18. 18. Shepherd JC, Aitken A, McManus DP. A protein secreted in vivo by Echinococcus granulosus inhibits elastase activity and neutrophil chemotaxis. Molecular and Biochemical Parasitology. 1991;44:81-90
  19. 19. Fernandez V, Ferreira HB, Ferna ́ndez C, Zaha A, Nieto A. Molecular characterisation of a novel8-kDa subunit of Echinococcus granulosus antigen B. Molecular and Biochemical Parasitology. 1996;77:247-250
  20. 20. Chemale G, Haag KL, Ferreira HB, Zaha A. Echinococcus granulosus antigen B is encoded by a gene family. Molecular and Biochemical Parasitology. 2001;16:233-237
  21. 21. Isnd AC, Zaha A, Ayala FZ, Haag KL. The Echinococcusgranulosusantigen B shows a high degree of genetic variability. Experimental Parasitology. 2004;108:76-80
  22. 22. Haag KL, Arau ́jo AM, Gottstein B, Siles-Lucas M, Thompson RC Zaha A. Breeding systems in Echinococcus granulosus (Cestoda; Taeniidae): Selfingor outcrossing? Parasitology. 1999;118:63-71
  23. 23. Bhattacharya D, Pan D, Das S, Bera AK, Bandyopadhyay S, Das SK. An evaluation of antigen B family of Echinococcus granulosus, its conformational propensity and elucidation of the agretope. Journal of Helminthology. 2009;83(3):219-224
  24. 24. Capron A, Vernes A, Biguet J. Le diagnostic immuno-e!lectrophore!tique de l’hydatidose. Lyon: SIMEP; 1967. pp. 27-40
  25. 25. Bout D, Fruit J, Capron A. Purification d’un antige’nespe!cifique du liquidehydatique. Annual Reviews of Immunology (Paris). 1974;125:775-788
  26. 26. Di Felice G, Pini C, Afferni C, Vicari G. Purification and partial charcterization of the major antigen of Echinococcus granulosus (antigen 5) with monoclonal antibodies. Molecular and Biochemical Parasitology. 1986;20:133-142
  27. 27. Lightowlers M, Liu D, Haralambous A, Rickard M. Subunit composition and specificity of the major cyst fluid antigens of Echinococcus granulosus. Molecular and Biochemical Parasitology. 1989;37:171-178
  28. 28. Pan D, Das S, Bera AK, Bandyopadhyay S, Bandyopadhyay S, De S, Rana T, Das SK, Suryanaryana VV, Deb J, Bhattacharya D. Molecular and biochemical mining of heat-shock and 14-3-3 proteins in drug-induced protoscolices of Echinococcus granulosus and the detection of a candidate gene for anthelmintic resistance. Journal of Helminthology. 2011;85:196-203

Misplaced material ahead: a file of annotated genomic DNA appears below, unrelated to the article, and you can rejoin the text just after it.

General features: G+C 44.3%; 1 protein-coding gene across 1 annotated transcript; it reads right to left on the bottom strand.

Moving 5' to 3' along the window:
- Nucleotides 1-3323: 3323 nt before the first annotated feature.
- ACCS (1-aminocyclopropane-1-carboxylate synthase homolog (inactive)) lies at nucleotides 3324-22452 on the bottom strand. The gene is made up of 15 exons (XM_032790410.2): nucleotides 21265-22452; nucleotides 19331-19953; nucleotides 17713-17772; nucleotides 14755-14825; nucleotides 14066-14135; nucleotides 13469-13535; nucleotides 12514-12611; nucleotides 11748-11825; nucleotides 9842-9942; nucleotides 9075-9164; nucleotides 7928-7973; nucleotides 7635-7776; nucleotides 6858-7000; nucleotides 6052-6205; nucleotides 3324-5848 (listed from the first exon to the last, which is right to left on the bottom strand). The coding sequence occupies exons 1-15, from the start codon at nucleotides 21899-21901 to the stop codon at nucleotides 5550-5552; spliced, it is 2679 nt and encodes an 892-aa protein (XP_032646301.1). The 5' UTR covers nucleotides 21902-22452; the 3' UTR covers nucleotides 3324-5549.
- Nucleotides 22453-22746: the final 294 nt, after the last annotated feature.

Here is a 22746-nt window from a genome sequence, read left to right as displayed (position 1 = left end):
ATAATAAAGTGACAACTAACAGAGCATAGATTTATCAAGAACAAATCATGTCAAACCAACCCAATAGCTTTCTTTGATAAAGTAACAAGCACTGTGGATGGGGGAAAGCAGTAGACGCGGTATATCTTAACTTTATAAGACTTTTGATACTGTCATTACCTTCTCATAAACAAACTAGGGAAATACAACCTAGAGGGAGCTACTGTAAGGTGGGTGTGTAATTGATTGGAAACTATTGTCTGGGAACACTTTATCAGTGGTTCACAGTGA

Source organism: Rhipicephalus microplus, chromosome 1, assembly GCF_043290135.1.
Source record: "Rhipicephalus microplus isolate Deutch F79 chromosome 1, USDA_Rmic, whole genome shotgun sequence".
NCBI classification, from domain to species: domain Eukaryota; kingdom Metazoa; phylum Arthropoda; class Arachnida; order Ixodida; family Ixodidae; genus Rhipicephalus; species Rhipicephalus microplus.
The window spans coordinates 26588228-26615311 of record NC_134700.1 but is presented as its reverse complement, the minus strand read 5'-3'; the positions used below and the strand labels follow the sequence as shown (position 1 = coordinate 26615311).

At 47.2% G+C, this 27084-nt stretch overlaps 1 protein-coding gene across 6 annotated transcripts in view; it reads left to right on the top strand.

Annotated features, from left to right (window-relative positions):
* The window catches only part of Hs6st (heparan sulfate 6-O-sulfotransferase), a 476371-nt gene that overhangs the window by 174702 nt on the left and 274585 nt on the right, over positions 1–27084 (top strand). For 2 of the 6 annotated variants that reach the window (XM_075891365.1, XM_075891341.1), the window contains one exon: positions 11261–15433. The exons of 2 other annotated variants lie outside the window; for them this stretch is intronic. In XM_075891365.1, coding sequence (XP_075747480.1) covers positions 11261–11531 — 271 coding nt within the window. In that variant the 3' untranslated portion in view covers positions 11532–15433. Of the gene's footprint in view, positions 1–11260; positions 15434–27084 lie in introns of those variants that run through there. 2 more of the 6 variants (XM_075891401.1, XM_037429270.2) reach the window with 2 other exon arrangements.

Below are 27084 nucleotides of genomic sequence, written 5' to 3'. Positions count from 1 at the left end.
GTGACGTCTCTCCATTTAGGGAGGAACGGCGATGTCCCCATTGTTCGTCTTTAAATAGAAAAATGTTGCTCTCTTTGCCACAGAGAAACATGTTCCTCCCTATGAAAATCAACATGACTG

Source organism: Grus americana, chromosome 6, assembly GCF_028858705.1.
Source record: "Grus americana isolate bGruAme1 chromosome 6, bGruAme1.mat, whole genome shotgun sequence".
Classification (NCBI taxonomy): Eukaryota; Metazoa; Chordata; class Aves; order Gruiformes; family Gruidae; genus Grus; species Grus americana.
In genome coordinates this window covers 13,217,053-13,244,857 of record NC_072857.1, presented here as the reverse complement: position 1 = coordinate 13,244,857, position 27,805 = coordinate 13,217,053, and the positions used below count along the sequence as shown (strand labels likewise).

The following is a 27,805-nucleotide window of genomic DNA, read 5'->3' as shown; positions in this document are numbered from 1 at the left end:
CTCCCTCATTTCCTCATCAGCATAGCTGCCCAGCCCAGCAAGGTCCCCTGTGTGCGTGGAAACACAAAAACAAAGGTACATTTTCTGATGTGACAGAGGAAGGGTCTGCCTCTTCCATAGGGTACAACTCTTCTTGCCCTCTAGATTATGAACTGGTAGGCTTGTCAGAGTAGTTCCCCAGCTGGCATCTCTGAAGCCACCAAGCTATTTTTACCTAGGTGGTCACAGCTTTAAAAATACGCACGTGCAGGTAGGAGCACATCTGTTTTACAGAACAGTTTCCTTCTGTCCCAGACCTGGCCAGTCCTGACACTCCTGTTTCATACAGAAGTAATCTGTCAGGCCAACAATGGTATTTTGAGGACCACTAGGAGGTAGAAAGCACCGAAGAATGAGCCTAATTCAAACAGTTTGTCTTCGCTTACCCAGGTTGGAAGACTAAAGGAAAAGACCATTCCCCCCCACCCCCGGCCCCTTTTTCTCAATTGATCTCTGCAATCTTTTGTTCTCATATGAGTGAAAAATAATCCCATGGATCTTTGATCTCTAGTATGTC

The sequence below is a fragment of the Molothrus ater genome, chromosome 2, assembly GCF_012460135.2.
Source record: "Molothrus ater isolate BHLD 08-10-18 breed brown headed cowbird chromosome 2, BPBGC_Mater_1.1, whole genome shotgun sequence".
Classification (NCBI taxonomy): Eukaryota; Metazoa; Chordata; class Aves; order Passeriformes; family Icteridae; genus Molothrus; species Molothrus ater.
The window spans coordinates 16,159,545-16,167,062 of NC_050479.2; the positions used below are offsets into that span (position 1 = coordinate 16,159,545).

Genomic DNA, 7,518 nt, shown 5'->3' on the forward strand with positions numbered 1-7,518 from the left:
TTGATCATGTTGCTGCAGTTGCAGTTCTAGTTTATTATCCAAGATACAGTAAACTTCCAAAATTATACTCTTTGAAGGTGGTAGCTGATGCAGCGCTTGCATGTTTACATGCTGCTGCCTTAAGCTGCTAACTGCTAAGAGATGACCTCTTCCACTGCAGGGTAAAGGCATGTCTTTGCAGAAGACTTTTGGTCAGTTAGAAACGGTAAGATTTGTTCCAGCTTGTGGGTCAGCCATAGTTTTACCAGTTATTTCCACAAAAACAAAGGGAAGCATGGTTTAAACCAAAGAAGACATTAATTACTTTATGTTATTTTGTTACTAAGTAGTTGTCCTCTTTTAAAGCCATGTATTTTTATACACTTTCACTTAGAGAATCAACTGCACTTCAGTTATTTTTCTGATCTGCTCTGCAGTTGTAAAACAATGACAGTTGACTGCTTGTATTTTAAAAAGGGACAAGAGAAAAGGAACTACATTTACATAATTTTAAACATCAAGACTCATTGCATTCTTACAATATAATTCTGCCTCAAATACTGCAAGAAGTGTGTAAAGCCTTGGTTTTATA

29. 29. Heath DD, Lawrence SB. Antigenic polypeptides of Echinococcus granulosus oncospheres and definition of protective molecules. Parasite Immunology. 1996;18:347-357
  30. 30. Brett D, Pospisil H, Valcárcel J, Reich J, Bork P. Alternative splicing and genome complexity. Nature Genetics. 2002;30(1):29-30
  31. 31. Schlüter H, Apweiler R, Holzhütter HG, Jungblut PR. Finding one’s way in proteomics: a protein species nomenclature. Chemistry Central Journal. 2009;3:11
  32. 32. Chow C, Gauci CG, Cowman AF, Lightowlers MW. A gene family expressing a host-protective antigen of Echinococcus granulosus. Molecular and Biochemical Parasitology. 2001;118:83-88
  33. 33. Sreevatsava V, De S, Bandyopadhyay S, Chaudhury P, Bera AK, Muthiyan R, et al. Variability of the EG95 antigen-coding gene of Echinococcus granulosus in animal and human origin: implications for vaccine development. Journal of Genetics. 2019;98(2):53
  34. 34. Larrieu E, Gavidia CM, Lightowlers MW. Control of cystic echinococcosis: Background and prospects. Zoonoses and Public Health. 2019;66(8):889-899
  35. 35. Larrieu E, Mujica G, Araya D, et al. Pilot field trial of the EG95 vaccine against ovine cystic echinococcosis in Rio Negro, Argentina: 8 years of work. Acta Tropica. 2019;191:1-7
  36. 36. Gauci C, Heath D, Chow C, Lightowlers MW. Hydatid disease: Vaccinology and development of the EG95 recombinant vaccine. Expert Review of Vaccines. 2005;4(1):103-112
  37. 37. Yu M, Zhu Y, Li Y, Chen Z, Sha T, Li Z, et al. Design of a novel multi-epitope vaccine against echinococcus granulosus in Immunoinformatics. Frontiers in Immunology. 2021;12:66-84

Written By

Arun K. De, Tamilvanan Sujatha, Jai Sunder, Prokasananda Bala, Ponraj Perumal, Debasis Bhattacharya and Eaknath Bhanudasrao Chakurkar

Submitted: 01 September 2021 Reviewed: 19 November 2021 Published: 07 February 2022